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Office Freedom
Office Freedom
  • 2 Minute Read
  • 02nd March 2010

Management Styles for Success

From Carl Jung’s psychological typifications to Belbin’s categorisation of team roles, there are numerous studies and theories surrounding personality and how it relates to leadership and management style.

Management styles are simply concepts and theories that influence the general work environment of an organisation and over the years, economists and business gurus have fostered and developed several management styles, each surfacing from a different school of thought.

Different organisational situations call for different styles of management and regardless of the organisation and management style in question, the objective of profitability always remains the bottom line of any business.

If you want to find out what kind of manager you are then you could carry out a personality test, many of which can be completed for free online. Your personality coupled with organisational culture and requirements are the key determinants in what sort of management style you follow.

Reading about different types of leadership also helps you to identify the specific management style you are most akin to and helps you determine which style might be best suited to your working environment.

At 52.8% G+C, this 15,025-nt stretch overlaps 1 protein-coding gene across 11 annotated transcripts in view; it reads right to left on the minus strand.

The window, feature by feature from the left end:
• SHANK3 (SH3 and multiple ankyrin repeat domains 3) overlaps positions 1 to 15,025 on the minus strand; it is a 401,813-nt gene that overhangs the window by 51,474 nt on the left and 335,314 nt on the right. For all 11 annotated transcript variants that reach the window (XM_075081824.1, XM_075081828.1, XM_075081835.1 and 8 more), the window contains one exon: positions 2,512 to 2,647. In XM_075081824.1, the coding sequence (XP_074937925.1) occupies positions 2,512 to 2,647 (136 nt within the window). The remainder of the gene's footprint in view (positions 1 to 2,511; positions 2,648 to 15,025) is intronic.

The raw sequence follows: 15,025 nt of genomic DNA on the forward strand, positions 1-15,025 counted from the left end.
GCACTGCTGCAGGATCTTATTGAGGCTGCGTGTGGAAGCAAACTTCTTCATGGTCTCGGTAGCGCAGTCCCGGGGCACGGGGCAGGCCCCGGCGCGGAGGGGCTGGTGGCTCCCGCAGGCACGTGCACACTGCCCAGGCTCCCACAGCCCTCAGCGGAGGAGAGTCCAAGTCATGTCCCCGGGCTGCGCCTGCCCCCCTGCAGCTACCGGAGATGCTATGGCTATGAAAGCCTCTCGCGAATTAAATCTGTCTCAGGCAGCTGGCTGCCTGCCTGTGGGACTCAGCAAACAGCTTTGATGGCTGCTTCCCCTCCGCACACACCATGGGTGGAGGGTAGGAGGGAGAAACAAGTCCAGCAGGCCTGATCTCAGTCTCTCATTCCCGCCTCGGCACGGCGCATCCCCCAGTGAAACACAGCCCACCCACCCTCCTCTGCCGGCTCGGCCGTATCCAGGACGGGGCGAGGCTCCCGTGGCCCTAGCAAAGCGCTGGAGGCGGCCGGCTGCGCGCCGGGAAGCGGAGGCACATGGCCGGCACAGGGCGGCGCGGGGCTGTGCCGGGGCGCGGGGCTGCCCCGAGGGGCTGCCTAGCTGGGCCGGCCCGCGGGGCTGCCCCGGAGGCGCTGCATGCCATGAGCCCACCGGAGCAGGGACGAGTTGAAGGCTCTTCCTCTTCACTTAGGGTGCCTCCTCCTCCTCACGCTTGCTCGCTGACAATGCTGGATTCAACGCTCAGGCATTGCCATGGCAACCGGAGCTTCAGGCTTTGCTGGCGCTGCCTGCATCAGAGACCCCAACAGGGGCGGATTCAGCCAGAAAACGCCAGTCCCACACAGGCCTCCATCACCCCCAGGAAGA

There are three main types of management style present in business today; autocratic, democratic and laissez faire. Each different management style relates to levels of control, whether this is how much control managers have over their employees and how much control is given to the workforce.

If you adopt an autocratic or authoritarian management style then authority is 100% in the hands of management and the chain of command is emphasised.

This high control approach can help to forge an environment of discipline though can sometimes cause dissatisfaction amongst employees as they may not get an opportunity to input their thoughts and ideas, especially as communication tends to be top-down.

A democratic management style focuses on involving the employees more and staff opinion is encouraged, respected and taken into consideration when business decisions are being made.

An open door policy is typical in a democratic management environment, also known as participative management, and emphasis is placed on management and employees communicating freely with each other.

Laissez-faire is another one of the main types of management style where communication is free flowing between all employees and managers. Laissez-faire is a liberal style of management so responsibility can sometimes be unclear and this type of management tends to only work well amongst a highly trained and motivated workforce.

When considering which type of management will work best for your organisation it is important to remember you do not have to adopt only one style; you can fuse together different styles of management to get the best results for the organisation and its employees.

Whether you work in office space in New York City or operate from a factory in China, there is sometimes no one best style for the situation and leaders must adjust their leadership style to the situation as well as to the people being led.